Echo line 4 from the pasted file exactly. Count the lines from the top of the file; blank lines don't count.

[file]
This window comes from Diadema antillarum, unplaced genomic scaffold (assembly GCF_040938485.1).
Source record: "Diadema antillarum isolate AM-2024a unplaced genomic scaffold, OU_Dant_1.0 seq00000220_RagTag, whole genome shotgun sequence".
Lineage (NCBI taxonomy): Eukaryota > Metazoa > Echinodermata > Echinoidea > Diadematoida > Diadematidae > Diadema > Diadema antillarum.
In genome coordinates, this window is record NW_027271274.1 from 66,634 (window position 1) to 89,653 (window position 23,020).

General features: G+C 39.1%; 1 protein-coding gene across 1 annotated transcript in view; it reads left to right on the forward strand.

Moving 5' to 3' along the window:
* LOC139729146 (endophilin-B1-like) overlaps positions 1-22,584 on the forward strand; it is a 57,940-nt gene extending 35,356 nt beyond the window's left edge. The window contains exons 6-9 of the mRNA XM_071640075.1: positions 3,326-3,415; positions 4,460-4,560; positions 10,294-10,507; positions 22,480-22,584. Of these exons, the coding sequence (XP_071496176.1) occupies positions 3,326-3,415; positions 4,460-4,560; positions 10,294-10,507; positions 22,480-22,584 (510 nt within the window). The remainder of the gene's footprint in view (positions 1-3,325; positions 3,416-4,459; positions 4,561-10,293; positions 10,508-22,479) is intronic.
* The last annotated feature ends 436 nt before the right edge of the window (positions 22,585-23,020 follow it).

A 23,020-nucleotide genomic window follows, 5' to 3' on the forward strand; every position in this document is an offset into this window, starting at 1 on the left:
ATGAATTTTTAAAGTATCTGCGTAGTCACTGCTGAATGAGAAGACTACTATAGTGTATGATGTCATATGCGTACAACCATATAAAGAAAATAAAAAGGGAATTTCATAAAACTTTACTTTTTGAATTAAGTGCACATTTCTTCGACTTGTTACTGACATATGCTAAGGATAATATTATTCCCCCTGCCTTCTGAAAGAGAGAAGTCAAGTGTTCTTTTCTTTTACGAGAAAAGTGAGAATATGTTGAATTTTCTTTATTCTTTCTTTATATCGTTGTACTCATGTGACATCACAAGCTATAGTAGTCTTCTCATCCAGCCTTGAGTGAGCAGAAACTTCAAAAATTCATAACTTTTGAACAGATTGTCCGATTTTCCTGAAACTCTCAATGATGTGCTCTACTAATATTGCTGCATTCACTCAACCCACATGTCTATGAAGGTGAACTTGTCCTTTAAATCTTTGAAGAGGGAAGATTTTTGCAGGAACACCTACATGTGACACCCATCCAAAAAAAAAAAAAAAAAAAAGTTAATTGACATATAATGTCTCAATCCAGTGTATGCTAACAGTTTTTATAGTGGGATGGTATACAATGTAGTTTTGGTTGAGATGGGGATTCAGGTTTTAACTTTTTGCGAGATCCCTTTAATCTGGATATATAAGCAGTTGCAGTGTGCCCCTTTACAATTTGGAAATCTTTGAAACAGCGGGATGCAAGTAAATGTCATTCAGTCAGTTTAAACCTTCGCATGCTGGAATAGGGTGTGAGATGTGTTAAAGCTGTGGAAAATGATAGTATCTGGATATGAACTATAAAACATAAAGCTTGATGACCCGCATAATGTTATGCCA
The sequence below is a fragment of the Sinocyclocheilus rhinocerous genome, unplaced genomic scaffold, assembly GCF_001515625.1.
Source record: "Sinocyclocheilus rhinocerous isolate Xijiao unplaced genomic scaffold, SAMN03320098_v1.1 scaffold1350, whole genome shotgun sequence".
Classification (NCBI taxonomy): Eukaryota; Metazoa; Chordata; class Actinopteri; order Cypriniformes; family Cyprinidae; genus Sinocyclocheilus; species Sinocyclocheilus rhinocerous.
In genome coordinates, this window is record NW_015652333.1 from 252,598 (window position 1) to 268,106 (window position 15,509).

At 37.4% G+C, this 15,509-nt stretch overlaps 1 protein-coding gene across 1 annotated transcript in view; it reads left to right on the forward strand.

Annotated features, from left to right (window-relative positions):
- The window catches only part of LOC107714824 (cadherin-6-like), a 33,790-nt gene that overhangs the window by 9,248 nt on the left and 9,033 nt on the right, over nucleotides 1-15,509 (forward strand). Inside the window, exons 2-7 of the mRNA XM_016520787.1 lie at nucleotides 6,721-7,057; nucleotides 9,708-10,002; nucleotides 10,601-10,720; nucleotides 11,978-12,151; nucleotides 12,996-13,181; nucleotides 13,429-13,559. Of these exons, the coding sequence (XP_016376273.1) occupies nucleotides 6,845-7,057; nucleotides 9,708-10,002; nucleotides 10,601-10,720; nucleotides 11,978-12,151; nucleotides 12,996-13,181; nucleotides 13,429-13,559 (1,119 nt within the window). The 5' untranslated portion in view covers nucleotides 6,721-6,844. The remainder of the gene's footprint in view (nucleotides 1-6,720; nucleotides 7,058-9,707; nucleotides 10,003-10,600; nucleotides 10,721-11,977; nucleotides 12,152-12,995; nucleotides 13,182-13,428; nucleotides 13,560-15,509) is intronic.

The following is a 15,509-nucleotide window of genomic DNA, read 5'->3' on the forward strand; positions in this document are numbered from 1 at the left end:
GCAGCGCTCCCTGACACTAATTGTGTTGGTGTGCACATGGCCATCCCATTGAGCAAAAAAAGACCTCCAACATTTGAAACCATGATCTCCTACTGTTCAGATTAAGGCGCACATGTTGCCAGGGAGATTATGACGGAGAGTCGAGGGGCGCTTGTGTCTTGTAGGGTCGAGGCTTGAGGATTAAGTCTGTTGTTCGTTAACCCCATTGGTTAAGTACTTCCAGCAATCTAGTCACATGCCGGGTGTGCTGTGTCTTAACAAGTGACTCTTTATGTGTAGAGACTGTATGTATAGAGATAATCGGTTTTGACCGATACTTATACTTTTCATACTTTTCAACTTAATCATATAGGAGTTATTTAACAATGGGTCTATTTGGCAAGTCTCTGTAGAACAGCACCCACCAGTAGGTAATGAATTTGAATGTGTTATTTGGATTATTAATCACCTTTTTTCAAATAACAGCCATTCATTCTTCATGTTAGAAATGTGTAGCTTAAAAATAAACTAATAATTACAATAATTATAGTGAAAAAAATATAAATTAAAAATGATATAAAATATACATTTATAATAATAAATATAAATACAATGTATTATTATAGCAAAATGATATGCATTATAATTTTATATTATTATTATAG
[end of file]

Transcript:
In genome coordinates, this window is record NW_027271274.1 from 66,634 (window position 1) to 89,653 (window position 23,020).